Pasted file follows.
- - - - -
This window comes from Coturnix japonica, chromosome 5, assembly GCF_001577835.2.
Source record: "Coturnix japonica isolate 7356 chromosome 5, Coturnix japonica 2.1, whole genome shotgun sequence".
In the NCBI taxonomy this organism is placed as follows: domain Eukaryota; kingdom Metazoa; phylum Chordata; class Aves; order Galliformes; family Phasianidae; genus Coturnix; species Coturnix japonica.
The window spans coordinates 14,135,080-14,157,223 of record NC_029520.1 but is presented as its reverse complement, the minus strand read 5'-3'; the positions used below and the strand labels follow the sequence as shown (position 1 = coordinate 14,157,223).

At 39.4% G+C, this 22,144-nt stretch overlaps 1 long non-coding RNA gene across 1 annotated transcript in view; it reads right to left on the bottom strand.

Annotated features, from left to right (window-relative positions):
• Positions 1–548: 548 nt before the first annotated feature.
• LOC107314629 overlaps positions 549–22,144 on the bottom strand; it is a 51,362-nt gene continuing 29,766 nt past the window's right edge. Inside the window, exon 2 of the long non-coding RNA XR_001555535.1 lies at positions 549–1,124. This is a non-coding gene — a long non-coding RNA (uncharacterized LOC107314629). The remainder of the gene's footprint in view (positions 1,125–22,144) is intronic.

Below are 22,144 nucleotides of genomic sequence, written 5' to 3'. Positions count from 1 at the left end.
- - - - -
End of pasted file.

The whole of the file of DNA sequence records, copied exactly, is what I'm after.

This window comes from Coturnix japonica, chromosome 5, assembly GCF_001577835.2.
Source record: "Coturnix japonica isolate 7356 chromosome 5, Coturnix japonica 2.1, whole genome shotgun sequence".
In the NCBI taxonomy this organism is placed as follows: domain Eukaryota; kingdom Metazoa; phylum Chordata; class Aves; order Galliformes; family Phasianidae; genus Coturnix; species Coturnix japonica.
The window spans coordinates 14,135,080-14,157,223 of record NC_029520.1 but is presented as its reverse complement, the minus strand read 5'-3'; the positions used below and the strand labels follow the sequence as shown (position 1 = coordinate 14,157,223).

At 39.4% G+C, this 22,144-nt stretch overlaps 1 long non-coding RNA gene across 1 annotated transcript in view; it reads right to left on the bottom strand.

Annotated features, from left to right (window-relative positions):
• Positions 1–548: 548 nt before the first annotated feature.
• LOC107314629 overlaps positions 549–22,144 on the bottom strand; it is a 51,362-nt gene continuing 29,766 nt past the window's right edge. Inside the window, exon 2 of the long non-coding RNA XR_001555535.1 lies at positions 549–1,124. This is a non-coding gene — a long non-coding RNA (uncharacterized LOC107314629). The remainder of the gene's footprint in view (positions 1,125–22,144) is intronic.

Below are 22,144 nucleotides of genomic sequence, written 5' to 3'. Positions count from 1 at the left end.